I pause, and pretend to think. He stares at me like a cobra in front of a snake charmer.
“I think this time I’m going to get your pretzel,” I say. “You can have one of the stickers.”
He jumps up. “No, that’s my stuff!”
And I ham that up in the car, in the office, with the nurses, who play along: “Sorry, Dad, I’m afraid the shots are only for the big kids.”
Ryan eats it up, right until the moment the needle goes in. Then he turns to me with hate in his eyes and says, “OWW!” Like it’s my fault pertussis is a thing.
The Munch and I arrive, check in, and I immediately see that the waiting area is a holocaust of illness, a melee of sneezing, coughing, crying. Ironically, the sickest-seeming kids are crowded into the well side with their parents and older siblings.
The sick side has two kids in it: a little blond boy spinning around in circles in front of his dad and a girl resting her head against her mother’s shoulder. The girl lets out an episodic whining moan sound. The back half of the sick side is as empty as a corn field in December.
Score. One kid, apparently not that sick; another, sick as a dog but welded to a chair in the front.
I take the Munch out of his detachable car seat and carry him to the far corner of the sick side. As we pass the blond boy, he points and says to his dad, “Eets baby!” His dad smiles and says something broad and encouraging. I smile and say something cheerful and mindless.
We sit down and Jack is entranced by the boy, who’s now performing for him — and getting closer. After a minute or so, I notice that the waiting room is mostly cleared out now.
Just the way we like it, right, Munchie?
The boy is wandering toward us in a careless sort of figure-eight. He stops and smiles at us. We smile back. He turns around toward his dad, starts to say something, but is cut off by a paroxysm of Doc Holliday-level coughing.
Instinctively, my foot shoots out to keep the kid away. I feel badly about this. Actually, I feel badly that I don’t feel badly about this, but the kid doesn’t notice. He’s doubled over and racked with coughing.
His dad gets up to rub his back, and as the little boy is crying I’m starting to reconsider my idea of standing in the hallway when a nurse comes out and announces: “Jack?”
“All right, Munchie, they’re playing our song.” Jack is still staring at the boy. He looks confused.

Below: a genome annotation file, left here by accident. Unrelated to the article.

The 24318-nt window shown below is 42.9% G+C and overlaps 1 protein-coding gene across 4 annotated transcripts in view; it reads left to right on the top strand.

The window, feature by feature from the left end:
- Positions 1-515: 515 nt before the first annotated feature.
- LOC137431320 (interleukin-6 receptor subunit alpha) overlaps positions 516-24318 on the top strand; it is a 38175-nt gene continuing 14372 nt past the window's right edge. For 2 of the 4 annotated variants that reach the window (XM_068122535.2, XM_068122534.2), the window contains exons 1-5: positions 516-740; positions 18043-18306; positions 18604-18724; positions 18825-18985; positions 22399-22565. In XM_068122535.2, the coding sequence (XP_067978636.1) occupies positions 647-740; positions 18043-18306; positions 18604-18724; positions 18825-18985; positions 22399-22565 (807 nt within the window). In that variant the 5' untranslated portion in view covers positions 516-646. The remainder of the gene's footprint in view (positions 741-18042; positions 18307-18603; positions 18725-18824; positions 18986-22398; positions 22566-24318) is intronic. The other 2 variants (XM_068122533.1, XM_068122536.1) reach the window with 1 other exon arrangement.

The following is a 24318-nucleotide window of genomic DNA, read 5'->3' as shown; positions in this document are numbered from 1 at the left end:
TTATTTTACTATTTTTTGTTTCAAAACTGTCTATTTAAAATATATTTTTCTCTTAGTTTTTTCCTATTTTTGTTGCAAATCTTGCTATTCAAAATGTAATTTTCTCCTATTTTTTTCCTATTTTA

Now we’re in the back. The belly of the beast. This is actually the first time Jack hasn’t blown a seal when he was undressed and put on the scale. 13 pounds. He’s gained weight, but he’s tracking the curve on the growth chart, not cutting into it. Maybe it’s time to teach him how to eat pizza. The Woog would love that.
The nurse announces she’ll be back with the Synagis, and she leaves me and Jack to shoot the breeze. He’s smiling and showing off, doing his frenetic round of Kung Fu that means he’s excited about something. I’m enjoying the show, but I know what’s coming and he doesn’t.
The nurse comes back in with the needle. “Dad, could you hold the little guy’s hands for me?”
“Sure.” I softly place my thumbs into the palms of Jack’s hands, and his face flowers with one of his beautiful smiles as he wraps his little fingers around my thumbnails.
His scream cuts the room to shreds, climbing like a starburst until it breaks loudly into the deep, honest cry of pain. My eyes widen as his face flushes red, and as I stare into his open mouth, at its trembling tongue and epiglottis, I feel like I’m falling into it.
As he screams, he opens his eyes and turns to look at me full on. Something back there is boring into me, searching me out. Something ineffable, shimmering behind his tears, something I can’t immediately trace. It’s not hate. He’s a baby. But it’s there.
Then I recognize it. Betrayal. Like he’s realized something primitive and attached me to it: that this pain, this life, is my fault.
And the feeling of falling into him briefly comes back to me because I think — for a second, or only a fraction of a second — that maybe he’s right.